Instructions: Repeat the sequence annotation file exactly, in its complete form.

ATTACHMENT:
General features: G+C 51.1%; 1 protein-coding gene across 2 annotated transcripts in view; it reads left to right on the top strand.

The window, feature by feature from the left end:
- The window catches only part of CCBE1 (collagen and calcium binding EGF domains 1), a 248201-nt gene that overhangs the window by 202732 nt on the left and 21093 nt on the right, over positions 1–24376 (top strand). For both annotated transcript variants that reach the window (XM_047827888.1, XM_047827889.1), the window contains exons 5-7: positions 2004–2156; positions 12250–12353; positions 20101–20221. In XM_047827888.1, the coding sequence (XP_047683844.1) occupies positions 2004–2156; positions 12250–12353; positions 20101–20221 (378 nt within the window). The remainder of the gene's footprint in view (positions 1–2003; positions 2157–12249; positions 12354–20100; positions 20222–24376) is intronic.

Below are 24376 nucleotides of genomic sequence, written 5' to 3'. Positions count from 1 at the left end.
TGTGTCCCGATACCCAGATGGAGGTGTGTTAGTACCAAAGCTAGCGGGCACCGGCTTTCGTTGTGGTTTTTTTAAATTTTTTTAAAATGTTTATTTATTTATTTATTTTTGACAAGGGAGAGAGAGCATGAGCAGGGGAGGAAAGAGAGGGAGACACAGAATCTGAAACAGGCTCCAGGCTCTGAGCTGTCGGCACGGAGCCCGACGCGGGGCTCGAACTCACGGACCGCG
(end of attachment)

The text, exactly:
General features: G+C 51.1%; 1 protein-coding gene across 2 annotated transcripts in view; it reads left to right on the top strand.

The window, feature by feature from the left end:
- The window catches only part of CCBE1 (collagen and calcium binding EGF domains 1), a 248201-nt gene that overhangs the window by 202732 nt on the left and 21093 nt on the right, over positions 1–24376 (top strand). For both annotated transcript variants that reach the window (XM_047827888.1, XM_047827889.1), the window contains exons 5-7: positions 2004–2156; positions 12250–12353; positions 20101–20221. In XM_047827888.1, the coding sequence (XP_047683844.1) occupies positions 2004–2156; positions 12250–12353; positions 20101–20221 (378 nt within the window). The remainder of the gene's footprint in view (positions 1–2003; positions 2157–12249; positions 12354–20100; positions 20222–24376) is intronic.

Below are 24376 nucleotides of genomic sequence, written 5' to 3'. Positions count from 1 at the left end.
TGTGTCCCGATACCCAGATGGAGGTGTGTTAGTACCAAAGCTAGCGGGCACCGGCTTTCGTTGTGGTTTTTTTAAATTTTTTTAAAATGTTTATTTATTTATTTATTTTTGACAAGGGAGAGAGAGCATGAGCAGGGGAGGAAAGAGAGGGAGACACAGAATCTGAAACAGGCTCCAGGCTCTGAGCTGTCGGCACGGAGCCCGACGCGGGGCTCGAACTCACGGACCGCG